Staff Publications

Staff Publications

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    'Staff publications' is the digital repository of Wageningen University & Research

    'Staff publications' contains references to publications authored by Wageningen University staff from 1976 onward.

    Publications authored by the staff of the Research Institutes are available from 1995 onwards.

    Full text documents are added when available. The database is updated daily and currently holds about 240,000 items, of which 72,000 in open access.

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Effects of intra- and interspecific competition on diet, growth and behaviour of Labeo calbasu (Hamilton) and Cirrhinus cirrhosus (Bloch)
Rahman, M.M. ; Verdegem, M.C.J. - \ 2010
Applied Animal Behaviour Science 128 (2010)1-4. - ISSN 0168-1591 - p. 103 - 108.
carp cyprinus-carpio - rohita hamilton - food competition - l. - ponds - fish - polyculture - preference - overlap - shoal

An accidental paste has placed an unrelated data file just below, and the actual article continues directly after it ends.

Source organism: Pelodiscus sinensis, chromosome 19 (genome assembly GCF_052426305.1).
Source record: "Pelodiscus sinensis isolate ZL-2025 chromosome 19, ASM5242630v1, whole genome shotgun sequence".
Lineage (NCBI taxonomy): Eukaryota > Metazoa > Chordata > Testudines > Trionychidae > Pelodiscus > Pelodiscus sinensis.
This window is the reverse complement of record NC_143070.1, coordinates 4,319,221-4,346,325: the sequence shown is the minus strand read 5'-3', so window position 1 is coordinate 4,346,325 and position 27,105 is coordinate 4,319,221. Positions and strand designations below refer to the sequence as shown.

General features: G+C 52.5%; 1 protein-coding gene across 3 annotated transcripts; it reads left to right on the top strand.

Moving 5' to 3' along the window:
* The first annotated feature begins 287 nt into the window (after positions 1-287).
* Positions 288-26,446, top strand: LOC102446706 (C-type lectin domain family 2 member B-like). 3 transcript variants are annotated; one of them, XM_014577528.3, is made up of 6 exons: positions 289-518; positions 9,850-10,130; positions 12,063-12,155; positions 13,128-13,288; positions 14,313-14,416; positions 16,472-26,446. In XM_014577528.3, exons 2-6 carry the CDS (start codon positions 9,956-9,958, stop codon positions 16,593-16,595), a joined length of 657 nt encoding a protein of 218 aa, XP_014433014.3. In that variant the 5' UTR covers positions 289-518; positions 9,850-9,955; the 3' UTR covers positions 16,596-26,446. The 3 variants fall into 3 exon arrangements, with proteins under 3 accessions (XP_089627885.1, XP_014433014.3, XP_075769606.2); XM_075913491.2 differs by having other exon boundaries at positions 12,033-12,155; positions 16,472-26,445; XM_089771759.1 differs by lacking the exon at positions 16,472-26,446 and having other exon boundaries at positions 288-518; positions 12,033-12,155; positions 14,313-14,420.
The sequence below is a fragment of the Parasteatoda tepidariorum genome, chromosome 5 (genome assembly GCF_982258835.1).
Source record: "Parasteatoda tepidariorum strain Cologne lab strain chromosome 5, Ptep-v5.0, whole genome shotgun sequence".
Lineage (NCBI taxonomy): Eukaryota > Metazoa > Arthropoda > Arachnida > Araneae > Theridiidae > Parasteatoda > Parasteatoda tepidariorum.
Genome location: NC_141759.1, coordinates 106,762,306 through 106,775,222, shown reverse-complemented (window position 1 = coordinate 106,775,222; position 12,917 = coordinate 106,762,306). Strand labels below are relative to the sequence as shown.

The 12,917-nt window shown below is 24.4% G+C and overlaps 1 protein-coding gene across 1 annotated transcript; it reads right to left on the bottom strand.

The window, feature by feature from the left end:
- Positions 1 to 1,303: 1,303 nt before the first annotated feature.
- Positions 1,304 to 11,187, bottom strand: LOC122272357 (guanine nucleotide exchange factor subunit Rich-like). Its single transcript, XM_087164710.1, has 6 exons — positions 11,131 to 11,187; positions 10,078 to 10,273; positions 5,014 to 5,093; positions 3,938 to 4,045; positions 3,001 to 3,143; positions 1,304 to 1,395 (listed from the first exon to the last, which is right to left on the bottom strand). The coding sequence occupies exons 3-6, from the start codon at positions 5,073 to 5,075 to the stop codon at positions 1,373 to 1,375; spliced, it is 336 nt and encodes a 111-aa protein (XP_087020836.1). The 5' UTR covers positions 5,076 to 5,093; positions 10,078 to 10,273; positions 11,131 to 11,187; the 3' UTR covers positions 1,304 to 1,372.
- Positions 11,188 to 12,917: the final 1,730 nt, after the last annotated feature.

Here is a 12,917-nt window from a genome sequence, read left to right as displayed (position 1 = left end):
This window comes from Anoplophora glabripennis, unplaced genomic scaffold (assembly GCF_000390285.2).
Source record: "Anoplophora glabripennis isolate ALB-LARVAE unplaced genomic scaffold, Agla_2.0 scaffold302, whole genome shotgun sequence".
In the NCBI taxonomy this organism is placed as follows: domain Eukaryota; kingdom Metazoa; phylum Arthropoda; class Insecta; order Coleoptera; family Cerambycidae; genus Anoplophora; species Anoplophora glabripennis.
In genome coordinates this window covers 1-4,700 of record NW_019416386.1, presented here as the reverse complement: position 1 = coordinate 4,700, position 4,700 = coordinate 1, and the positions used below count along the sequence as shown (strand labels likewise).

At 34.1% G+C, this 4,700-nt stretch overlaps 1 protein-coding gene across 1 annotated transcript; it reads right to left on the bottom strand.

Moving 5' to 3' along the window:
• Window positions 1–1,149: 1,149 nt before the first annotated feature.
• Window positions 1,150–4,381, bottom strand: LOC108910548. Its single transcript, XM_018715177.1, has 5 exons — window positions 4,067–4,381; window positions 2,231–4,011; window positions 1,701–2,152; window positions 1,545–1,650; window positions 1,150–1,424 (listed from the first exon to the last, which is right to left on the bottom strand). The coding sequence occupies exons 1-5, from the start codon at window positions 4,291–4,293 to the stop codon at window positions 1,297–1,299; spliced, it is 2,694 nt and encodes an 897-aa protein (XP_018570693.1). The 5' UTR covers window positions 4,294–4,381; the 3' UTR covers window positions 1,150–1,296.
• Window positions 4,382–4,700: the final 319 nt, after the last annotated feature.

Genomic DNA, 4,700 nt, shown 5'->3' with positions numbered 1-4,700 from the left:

Effects of intra- and interspecific competition on diet, growth, grazing, swimming, resting and social behaviour of two carps calbasu (Labeo calbasu) and mrigal (Cirrhinus cirrhosus) were examined in single and mixed species treatments. Three treatments (tanks with 4 L. calbasu, 4 C. cirrhosus or 2 L. calbasu plus 2 C. cirrhosus) were randomly assigned to six 1m2 glass-walled aquaria, in which pond conditions were simulated. Overall, both species preferred feeding on benthic macroinvertebrates, spending the majority of its grazing time near the tank bottom. Intraspecific food competition affected L. calbasu more than interspecfic food competition. The opposite was true for C. cirrhosus which was more affected by L. calbasu than by intraspecific competition. L. calbasu broadened its selection of food items and increased grazing time in response to intense (intraspecific) food competition. This behaviour allowed L. calbasu to maintain its food intake and hence growth. In presence of L. calbasu, C. cirrhosus continued to feed mainly on benthic macroinvertebrates, not changing its feeding behaviour. Therefore, C. cirrhosus’ total food consumption and growth diminished in the presence of L. calbasu. In addition to food competition, direct interaction (interference competition from L. calbasu) also played an important role in the behaviour, diet, and growth rate of C. cirrhosus. From an ecological, economic and fish welfare point of view, it can be suggested that C. cirrhosus is deprived when cultured together with L. calbasu in aquaculture ponds.
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